MoMA’s Rauschenberg retrospective coincides with the museum’s major presentation of Louise Lawler’s work, Louise Lawler: WHY PICTURES NOW. In what was presumably a knowing move, the exhibition includes her Persimmon and Bottle (1993/2010), in which Rauschenberg’s silkscreen Persimmon – itself on view next door – is shown, radically cropped, installed in its collector’s apartment. Taking my cue from Lawler, I want to end this review by panning out a little and brushing the celebratory tone somewhat against the grain.
Two further exhibitions recently on view in New York also featured works by Rauschenberg, and can be thought of as kinds of brackets to the current retrospective. The first speaks to the artist’s New York formation: Melissa Rachleff’s acclaimed show at NYU’s Grey Art Gallery, Inventing Downtown: Artist-Run Galleries in New York City 1952-1965. Including a Rauschenberg combine painting, the exhibition and its excellent catalogue convey the extraordinary energy and diversity of the downtown art scene at that time, also highlighting how most of its players are now long forgotten. The second exhibition was presented in the Christie’s showrooms in Rockefeller Plaza, just a few minutes walk from the MoMA: for ten days or so visitors were able to browse the lots for the Postwar and Contemporary Art Evening Sale, which was to be held on 17 May. In the end the star performer in the sale was Cy Twombly’s raucous Leda and the Swan (1962), which was sold for $52,887,500. Rauschenberg’s own Drawings for Dante’s 700th Birthday, made to be reproduced in a special feature of Life magazine in 1965, was one of only a handful of lots to achieve considerably more than double its highest estimated value, finally selling for $2,887,500. This juxtaposition could obviously be the start of an (admittedly fairly familiar) polemic concerning the conversion of downtown grunge into uptown money, as well as concerning an important aspect of the function of major museum retrospectives today; yet its elaboration seems unnecessary here, given the figures. Nevertheless, when assessing the celebration of a modern American master of this calibre and reputation it is useful to keep such dynamics in view, alongside the very considerable achievements of Dickerman’s excellent exhibition itself.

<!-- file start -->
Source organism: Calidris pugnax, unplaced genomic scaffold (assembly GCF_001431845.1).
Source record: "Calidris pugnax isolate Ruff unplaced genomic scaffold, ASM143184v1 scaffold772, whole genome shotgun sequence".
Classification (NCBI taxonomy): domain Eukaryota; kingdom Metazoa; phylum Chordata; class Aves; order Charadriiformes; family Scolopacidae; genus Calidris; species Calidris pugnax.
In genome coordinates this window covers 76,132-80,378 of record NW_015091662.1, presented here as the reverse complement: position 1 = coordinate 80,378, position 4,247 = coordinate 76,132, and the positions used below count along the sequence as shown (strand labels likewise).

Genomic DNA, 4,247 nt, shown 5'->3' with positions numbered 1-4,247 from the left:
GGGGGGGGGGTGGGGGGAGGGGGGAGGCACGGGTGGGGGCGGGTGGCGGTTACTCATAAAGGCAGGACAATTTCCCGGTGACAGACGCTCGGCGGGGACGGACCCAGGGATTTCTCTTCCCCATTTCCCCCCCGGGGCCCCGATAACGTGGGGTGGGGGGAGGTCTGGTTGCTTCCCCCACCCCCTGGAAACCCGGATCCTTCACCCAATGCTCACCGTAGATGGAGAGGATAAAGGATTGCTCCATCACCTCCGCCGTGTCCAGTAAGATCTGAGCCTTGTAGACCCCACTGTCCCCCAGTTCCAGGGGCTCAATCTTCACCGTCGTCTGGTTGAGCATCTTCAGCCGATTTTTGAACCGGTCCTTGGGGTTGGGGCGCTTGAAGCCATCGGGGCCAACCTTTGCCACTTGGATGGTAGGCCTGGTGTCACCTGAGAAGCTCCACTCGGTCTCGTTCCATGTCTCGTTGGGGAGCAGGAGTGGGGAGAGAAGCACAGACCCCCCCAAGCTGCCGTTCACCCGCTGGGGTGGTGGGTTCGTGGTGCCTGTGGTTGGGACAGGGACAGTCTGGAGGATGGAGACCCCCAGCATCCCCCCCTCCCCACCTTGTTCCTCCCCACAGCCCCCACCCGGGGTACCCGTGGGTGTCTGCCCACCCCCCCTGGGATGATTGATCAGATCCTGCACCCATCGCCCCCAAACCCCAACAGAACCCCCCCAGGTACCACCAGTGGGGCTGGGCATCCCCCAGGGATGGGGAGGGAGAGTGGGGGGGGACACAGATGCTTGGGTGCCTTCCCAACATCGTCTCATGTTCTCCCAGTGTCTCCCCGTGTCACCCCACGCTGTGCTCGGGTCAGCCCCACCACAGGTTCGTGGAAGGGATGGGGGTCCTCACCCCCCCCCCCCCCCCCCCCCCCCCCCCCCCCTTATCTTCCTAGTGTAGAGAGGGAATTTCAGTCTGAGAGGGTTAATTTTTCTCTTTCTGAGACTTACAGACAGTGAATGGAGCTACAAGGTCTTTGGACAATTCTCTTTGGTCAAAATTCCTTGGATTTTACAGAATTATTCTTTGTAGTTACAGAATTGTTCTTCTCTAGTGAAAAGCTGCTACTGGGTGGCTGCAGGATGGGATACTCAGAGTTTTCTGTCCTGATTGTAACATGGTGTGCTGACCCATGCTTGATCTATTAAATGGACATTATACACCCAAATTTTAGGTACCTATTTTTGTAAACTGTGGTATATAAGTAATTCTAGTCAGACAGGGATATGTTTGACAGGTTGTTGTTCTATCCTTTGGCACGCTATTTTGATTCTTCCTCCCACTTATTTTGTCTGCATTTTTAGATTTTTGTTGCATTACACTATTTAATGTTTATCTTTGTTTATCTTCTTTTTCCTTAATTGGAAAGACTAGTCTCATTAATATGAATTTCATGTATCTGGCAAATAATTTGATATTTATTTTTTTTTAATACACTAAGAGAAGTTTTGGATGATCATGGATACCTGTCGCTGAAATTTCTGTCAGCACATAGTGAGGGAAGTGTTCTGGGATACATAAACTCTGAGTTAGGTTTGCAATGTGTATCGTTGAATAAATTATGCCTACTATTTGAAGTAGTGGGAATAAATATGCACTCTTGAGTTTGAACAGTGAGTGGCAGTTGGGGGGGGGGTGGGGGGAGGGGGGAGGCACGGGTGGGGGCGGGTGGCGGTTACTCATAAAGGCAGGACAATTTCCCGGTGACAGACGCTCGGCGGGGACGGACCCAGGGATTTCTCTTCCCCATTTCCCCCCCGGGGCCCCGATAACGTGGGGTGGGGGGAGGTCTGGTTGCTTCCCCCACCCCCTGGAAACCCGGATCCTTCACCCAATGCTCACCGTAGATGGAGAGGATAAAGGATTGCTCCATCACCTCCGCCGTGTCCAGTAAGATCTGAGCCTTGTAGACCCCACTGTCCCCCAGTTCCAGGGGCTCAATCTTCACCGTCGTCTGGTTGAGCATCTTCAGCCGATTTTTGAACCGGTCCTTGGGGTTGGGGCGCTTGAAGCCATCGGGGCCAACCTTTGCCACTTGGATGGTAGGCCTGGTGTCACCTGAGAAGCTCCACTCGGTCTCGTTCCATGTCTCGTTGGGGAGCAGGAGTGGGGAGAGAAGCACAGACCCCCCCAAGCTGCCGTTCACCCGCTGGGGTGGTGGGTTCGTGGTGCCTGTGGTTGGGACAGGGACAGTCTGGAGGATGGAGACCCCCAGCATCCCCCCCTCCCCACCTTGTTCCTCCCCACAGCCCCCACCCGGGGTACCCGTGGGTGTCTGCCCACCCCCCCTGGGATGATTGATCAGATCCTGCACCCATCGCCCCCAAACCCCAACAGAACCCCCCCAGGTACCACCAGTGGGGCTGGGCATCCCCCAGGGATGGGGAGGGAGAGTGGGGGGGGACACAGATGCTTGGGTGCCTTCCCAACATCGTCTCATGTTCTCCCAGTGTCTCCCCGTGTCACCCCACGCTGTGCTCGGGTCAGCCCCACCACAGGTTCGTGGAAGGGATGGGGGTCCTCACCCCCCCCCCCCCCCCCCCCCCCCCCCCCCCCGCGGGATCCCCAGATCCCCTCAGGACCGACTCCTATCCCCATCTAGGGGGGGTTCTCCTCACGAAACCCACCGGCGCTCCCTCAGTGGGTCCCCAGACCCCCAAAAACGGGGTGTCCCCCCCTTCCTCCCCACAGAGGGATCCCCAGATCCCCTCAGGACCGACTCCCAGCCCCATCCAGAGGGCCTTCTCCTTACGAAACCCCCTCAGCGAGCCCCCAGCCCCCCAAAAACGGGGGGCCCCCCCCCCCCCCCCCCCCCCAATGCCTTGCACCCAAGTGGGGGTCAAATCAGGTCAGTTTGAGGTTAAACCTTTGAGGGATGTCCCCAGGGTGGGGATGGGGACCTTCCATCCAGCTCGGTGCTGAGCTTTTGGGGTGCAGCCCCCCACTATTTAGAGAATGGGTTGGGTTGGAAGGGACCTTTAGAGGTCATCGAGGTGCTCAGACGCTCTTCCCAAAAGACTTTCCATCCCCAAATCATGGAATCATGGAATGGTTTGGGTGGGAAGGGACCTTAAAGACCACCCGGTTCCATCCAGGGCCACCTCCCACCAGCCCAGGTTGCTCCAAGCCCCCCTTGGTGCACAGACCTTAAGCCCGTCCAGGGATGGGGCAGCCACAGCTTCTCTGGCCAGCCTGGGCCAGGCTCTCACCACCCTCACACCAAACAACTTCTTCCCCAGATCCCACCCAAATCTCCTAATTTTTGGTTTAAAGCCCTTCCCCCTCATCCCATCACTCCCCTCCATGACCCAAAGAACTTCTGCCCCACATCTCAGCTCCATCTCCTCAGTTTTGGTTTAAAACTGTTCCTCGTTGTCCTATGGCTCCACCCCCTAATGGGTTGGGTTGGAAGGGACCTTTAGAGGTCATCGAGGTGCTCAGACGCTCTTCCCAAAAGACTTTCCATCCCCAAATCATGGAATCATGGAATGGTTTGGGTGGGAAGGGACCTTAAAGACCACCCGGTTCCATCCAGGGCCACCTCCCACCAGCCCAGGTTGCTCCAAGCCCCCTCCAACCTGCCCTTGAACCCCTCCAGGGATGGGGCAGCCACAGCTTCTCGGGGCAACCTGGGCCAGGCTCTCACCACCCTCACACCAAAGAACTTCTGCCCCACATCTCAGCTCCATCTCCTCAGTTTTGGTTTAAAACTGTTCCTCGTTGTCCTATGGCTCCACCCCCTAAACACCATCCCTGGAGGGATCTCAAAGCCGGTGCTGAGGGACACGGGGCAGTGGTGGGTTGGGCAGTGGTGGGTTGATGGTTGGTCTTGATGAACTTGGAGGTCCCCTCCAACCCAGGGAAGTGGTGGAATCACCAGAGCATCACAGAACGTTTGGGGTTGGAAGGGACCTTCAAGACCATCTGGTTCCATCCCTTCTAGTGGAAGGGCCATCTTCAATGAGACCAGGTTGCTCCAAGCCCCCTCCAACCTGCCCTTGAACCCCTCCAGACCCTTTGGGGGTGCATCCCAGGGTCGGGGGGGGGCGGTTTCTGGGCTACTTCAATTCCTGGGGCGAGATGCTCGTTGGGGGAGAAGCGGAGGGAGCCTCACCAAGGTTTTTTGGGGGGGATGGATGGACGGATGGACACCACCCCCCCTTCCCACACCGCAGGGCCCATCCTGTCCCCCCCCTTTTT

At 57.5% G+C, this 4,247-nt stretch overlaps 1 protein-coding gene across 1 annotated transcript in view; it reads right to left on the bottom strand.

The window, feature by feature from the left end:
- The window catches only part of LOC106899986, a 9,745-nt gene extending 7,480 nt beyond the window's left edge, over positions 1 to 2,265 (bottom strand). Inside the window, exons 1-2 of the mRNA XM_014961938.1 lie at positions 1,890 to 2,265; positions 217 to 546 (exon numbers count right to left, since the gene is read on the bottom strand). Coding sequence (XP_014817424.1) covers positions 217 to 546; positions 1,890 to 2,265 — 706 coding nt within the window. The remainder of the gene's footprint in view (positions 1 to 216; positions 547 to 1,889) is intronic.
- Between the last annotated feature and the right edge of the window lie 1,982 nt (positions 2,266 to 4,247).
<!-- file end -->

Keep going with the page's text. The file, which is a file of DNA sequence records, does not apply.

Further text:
Robert Rauschenberg: Among Friends was on view at MoMA until 17 September and San Francisco Museum of Modern Art, where it will be on view 18 November 2017 – 25 March 2018.